$1M NSERC grant to study the health risks of nanoplastics
This research will allow Professor Cyr and research teams from INRS, Canadian and Brazilian universities, Health Canada, and Environment and Climate Change Canada to assess how these contaminants affect the body's inflammatory response.
Research & Development
Technology / IIoT
MONTRÉAL and LAVAL — Nanoplastics — tiny plastic particles invisible to the naked eye — may exert an effect on nervous, immune, and reproductive systems of humans. To further explore this issue, Professor Daniel G. Cyr of Institut national de la recherche scientifique (INRS) has received funding through the Natural Sciences and Engineering Research Council of Canada’s (NSERC) and Environment and Climate Change Canada’s (ECCC) Plastics science for a cleaner future funding opportunity. The study will be among the first to address this issue.
The health impacts of products used to make plastic, such as phthalates, bisphenol, and polystyrene, have previously been studied. However, few toxicological studies have assessed the risk of exposure to nanoplastics. These tiny pieces of plastic can be found everywhere in the environment, including in food and drinking water.
The effects of inflammation
This research will allow Professor Cyr and research teams from INRS, Canadian and Brazilian universities, Health Canada, and Environment and Climate Change Canada to assess how these contaminants affect the body’s inflammatory response. “Increased inflammation is linked to several neurodegenerative diseases, imbalanced immune responses, and altered fertility,” said Professor Cyr. “Unlike chemicals emanating from plastics which are rapidly metabolized, plastic fragments could have long-term consequences.”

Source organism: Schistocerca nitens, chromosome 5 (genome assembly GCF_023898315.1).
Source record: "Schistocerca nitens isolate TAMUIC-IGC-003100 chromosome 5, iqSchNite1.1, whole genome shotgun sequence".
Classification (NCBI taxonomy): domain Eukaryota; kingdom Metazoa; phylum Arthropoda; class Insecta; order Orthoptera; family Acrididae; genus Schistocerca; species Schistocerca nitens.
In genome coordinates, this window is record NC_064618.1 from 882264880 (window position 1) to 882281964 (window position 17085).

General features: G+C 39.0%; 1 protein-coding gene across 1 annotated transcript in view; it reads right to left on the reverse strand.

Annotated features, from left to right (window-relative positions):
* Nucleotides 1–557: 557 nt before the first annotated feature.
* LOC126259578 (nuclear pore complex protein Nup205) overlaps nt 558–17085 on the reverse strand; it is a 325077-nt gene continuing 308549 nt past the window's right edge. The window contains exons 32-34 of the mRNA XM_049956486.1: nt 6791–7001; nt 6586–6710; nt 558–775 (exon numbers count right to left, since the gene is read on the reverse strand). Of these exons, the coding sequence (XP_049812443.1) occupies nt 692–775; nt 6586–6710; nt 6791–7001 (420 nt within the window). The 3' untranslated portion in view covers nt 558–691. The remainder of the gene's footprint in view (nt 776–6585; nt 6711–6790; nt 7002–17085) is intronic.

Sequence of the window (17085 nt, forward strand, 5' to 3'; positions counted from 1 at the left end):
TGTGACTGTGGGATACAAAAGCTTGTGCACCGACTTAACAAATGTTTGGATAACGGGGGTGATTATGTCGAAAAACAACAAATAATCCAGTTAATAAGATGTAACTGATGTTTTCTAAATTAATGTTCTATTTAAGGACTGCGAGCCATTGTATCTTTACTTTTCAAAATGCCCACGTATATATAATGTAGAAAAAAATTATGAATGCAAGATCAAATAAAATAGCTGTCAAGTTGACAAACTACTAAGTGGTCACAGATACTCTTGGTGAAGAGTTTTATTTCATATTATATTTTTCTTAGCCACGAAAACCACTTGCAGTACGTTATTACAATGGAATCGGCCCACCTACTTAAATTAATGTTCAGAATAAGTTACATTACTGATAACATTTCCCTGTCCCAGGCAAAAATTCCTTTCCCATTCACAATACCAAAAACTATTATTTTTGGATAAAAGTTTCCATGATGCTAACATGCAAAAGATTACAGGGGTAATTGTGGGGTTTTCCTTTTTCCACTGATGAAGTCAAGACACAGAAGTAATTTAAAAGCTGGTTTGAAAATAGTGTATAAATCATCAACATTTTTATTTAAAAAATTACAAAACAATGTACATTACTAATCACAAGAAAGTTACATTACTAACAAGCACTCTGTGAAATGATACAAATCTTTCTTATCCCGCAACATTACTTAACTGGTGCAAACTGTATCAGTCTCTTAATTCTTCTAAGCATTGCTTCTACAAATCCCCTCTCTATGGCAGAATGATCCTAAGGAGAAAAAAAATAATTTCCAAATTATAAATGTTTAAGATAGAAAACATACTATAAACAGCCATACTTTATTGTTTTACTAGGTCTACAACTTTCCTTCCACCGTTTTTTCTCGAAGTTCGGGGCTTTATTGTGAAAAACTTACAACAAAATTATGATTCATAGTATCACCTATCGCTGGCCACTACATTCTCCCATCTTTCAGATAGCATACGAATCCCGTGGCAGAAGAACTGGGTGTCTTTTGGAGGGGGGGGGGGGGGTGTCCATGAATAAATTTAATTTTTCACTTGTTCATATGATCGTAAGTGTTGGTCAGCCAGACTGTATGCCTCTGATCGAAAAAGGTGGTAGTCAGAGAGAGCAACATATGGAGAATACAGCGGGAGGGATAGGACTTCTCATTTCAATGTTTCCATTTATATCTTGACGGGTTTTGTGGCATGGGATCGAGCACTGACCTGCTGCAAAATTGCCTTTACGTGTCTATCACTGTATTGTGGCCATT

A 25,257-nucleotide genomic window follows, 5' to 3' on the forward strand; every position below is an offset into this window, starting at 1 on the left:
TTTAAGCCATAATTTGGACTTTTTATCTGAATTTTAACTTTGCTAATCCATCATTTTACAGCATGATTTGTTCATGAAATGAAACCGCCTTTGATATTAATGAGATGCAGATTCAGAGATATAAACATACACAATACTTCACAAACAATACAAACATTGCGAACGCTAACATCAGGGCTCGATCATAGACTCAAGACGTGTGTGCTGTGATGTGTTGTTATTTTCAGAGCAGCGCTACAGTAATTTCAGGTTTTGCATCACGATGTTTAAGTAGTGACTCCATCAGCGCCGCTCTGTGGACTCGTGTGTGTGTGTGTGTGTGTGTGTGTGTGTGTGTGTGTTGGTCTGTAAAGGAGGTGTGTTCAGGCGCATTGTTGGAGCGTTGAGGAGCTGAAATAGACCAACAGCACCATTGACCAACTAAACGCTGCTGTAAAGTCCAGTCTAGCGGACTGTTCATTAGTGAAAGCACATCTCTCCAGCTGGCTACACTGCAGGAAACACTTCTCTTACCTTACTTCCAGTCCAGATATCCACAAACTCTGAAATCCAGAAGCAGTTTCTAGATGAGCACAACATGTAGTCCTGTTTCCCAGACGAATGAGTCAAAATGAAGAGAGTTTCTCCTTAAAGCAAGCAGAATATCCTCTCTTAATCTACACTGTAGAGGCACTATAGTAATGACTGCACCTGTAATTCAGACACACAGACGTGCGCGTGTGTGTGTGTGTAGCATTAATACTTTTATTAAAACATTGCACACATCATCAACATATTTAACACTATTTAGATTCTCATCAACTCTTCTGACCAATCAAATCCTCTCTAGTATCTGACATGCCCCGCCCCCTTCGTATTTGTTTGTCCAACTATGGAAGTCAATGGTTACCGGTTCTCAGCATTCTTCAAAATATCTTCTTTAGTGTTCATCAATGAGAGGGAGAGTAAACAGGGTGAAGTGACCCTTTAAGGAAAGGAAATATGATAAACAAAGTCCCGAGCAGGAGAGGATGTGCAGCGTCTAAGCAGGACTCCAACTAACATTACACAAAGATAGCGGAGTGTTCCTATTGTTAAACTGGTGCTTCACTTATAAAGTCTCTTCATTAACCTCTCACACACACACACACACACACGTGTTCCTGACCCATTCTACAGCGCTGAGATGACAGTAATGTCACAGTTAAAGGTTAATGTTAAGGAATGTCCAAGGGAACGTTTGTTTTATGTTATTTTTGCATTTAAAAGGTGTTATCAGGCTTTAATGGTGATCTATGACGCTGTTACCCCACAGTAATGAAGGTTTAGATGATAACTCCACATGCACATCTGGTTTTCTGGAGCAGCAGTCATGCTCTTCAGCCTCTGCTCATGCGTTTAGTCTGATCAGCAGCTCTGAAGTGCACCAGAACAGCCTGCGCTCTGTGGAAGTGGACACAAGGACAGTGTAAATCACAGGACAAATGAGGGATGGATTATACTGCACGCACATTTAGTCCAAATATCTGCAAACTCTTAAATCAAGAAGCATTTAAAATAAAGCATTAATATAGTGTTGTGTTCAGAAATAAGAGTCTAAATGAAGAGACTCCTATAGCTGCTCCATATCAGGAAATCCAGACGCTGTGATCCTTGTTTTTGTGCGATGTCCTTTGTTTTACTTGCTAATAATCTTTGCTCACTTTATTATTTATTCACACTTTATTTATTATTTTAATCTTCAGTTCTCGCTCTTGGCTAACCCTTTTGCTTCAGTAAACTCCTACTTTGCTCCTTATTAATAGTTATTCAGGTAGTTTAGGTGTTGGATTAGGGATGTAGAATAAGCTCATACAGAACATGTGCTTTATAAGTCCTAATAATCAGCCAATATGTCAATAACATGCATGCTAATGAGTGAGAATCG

An international study
Over the next four years, Daniel Cyr will collaborate with scientists from Canada and Brazil. At INRS, professors Krista Heinonen, Simona Stäger, Albert Descoteaux, Alain Lamarre, and Stéphane Lefrançois are involved in the research.
Scientists from McMaster University, the University of Ottawa, Health Canada, and Environment and Climate Change Canada will also contribute their expertise. Brazilian reproductive toxicology experts from Universidade Estadual Paulista (UNESP) in São Paulo State and Universidade Federal Rural do Semi-Árido in Mossoró will study transgenerational effects of plastics.
The group is currently recruiting undergraduate and graduate students to work in Canada and Brazil starting this summer.